To Kill or Not to Kill is a war story. John Pierson is worried. He is enlisting, and his friend, three years earlier, had departed America to join the German army. What if he should one day crest a hill, fight it out in a trench, etc., and find himself face-to-face with his old friend, Herman Schmidt. Would he be able to run him through with his bayonet? Blow his head wide open? Finish him off? Or would he be the dead party and Schmidt gazing down upon him. The war ended, and riding home on the train, Pierson finds all his worries were for naught. He never ran into Schmidt. We are never given to know whether Schmidt survived.
H. L. Deimel would appear to the very
same gentleman that helped to found
Deimel Linen-Mesh Underwear. He was a
doctor (of sorts) that attended Bennett (1884-1885).
To my knowledge, this is his only literary contribution.
Soliloquy of The Little Story Magazine is just that, a poem.
It was written by E. E. Knight, and I have
zero data on the identity of this person.
And here I leave you, my dear readers, with a full scan blow-up of the rear cover. The mag has a slight tear to the lower front cover, spine splits at top and bottom staples an inch apiece, age mottling, and this inscribed notation on the bottom of the rear cover, which appears to inform one Roland Nelson to depart at 8 for a meeting and arrive Friday morning. I’m not great at reading signatures but looks like J. A. Henney. Anyone else have a better stab or guess at this? Love to hear your thoughts.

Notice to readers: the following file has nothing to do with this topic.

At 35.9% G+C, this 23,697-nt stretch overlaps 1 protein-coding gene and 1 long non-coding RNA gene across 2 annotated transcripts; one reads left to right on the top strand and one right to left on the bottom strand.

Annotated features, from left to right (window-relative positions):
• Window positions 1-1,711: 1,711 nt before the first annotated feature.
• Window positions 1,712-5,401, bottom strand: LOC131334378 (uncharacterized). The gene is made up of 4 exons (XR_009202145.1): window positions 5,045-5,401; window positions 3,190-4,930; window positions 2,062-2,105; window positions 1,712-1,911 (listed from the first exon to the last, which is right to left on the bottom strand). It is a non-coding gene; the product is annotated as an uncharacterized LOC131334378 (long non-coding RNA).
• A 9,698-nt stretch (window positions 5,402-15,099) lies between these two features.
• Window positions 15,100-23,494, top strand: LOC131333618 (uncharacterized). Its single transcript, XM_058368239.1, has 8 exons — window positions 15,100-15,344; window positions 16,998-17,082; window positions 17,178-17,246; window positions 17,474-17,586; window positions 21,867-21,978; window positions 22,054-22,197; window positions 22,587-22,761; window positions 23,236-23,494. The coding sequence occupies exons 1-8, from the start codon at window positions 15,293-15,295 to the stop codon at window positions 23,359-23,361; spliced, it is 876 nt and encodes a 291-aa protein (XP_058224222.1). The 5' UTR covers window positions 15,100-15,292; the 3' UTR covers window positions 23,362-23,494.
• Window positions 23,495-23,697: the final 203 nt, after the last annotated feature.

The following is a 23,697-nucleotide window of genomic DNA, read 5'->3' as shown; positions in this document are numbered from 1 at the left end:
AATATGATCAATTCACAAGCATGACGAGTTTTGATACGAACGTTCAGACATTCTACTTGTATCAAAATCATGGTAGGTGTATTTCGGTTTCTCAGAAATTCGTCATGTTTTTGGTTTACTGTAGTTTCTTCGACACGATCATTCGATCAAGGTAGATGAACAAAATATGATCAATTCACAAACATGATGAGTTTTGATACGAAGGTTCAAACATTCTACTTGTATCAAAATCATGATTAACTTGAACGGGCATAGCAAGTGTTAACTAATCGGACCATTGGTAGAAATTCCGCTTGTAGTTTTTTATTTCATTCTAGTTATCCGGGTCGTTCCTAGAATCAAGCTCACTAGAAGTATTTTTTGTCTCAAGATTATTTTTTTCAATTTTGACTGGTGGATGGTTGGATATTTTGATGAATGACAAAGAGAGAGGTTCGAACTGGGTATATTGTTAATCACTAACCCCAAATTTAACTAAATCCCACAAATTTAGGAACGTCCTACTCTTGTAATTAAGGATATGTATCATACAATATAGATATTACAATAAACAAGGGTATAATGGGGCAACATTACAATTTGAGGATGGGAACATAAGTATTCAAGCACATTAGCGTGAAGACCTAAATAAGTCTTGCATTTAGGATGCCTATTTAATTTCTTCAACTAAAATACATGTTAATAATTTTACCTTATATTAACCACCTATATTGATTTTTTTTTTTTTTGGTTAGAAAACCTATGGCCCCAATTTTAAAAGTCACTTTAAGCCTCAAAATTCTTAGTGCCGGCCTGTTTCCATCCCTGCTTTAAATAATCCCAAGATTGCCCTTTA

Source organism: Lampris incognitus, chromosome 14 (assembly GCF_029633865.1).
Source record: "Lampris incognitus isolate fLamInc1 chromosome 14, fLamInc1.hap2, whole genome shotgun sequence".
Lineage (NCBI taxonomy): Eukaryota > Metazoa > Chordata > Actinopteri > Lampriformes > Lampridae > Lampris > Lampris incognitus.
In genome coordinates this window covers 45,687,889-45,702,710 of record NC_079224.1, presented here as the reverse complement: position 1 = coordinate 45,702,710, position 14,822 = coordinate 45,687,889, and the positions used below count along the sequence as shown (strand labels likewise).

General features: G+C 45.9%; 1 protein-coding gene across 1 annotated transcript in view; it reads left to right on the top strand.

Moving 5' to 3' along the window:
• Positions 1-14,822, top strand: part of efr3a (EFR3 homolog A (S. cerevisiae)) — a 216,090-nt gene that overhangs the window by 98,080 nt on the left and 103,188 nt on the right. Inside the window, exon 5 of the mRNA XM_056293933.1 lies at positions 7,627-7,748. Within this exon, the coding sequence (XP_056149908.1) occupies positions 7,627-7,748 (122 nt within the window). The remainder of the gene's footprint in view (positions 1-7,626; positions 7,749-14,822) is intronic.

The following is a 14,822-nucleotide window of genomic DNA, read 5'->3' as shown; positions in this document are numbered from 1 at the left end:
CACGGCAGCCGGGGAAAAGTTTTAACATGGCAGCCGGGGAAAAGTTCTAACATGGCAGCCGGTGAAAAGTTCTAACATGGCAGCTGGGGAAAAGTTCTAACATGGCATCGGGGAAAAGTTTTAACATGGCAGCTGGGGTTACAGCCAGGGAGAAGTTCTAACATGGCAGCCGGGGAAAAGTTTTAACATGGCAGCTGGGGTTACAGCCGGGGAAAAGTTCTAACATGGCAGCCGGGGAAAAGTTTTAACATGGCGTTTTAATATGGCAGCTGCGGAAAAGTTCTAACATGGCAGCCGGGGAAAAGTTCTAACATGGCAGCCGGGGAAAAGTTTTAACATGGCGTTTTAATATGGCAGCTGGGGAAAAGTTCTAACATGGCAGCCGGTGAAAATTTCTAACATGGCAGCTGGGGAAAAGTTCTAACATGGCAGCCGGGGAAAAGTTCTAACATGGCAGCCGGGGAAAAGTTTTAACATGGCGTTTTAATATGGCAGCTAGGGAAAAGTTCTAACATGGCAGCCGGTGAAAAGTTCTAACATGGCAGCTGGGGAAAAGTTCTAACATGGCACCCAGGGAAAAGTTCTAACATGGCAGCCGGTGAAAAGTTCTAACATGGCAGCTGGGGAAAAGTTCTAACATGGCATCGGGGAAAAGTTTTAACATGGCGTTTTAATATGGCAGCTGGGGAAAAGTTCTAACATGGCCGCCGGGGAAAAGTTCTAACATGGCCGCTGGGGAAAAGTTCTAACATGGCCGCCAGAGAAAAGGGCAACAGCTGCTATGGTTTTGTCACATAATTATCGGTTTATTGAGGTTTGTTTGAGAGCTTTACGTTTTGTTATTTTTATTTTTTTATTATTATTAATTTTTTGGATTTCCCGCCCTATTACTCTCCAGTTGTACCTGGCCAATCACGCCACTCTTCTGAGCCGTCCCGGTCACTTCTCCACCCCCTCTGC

2 thoughts on “The Little Story Magazine (October 1919)”
Hi — Can I please get a copy of the “The Science Machine Story” written by Esther Grissen Richardson. She’s my grandmother. I’ll gladly reimburse you for the copying and mailing. Also, do you have any tips on how I might get a copy of her “One Way to Judge” story that she published in a 1916 issue of Young’s Magazine. Thanks. Ken Richardson
Hello. Sorry; failed to see this reply. The tiny magazine is extremely fragile and I dare not open it again. I carefully read it through the first time, maintaining that I open it only enough to read at an angle. Anything more, and the spine may break and the pages might part from the binding.
As to the story in Young’s Magazine, that one is readily available from the Library of Congress. They hold copies of that magazine on microfilm. That’s where I indexed all that decade from. Over a decade ago, my county cut funding to the libraries, but I was able to get that last request in, and copied all the contents. If your library can perform an interlibrary loan with the LoC, and has a microfilm machine, that’s the best route. Most libraries though have gotten rid of those machines, as too costly to repair and maintain. If you reside near D.C., then I’d go in person.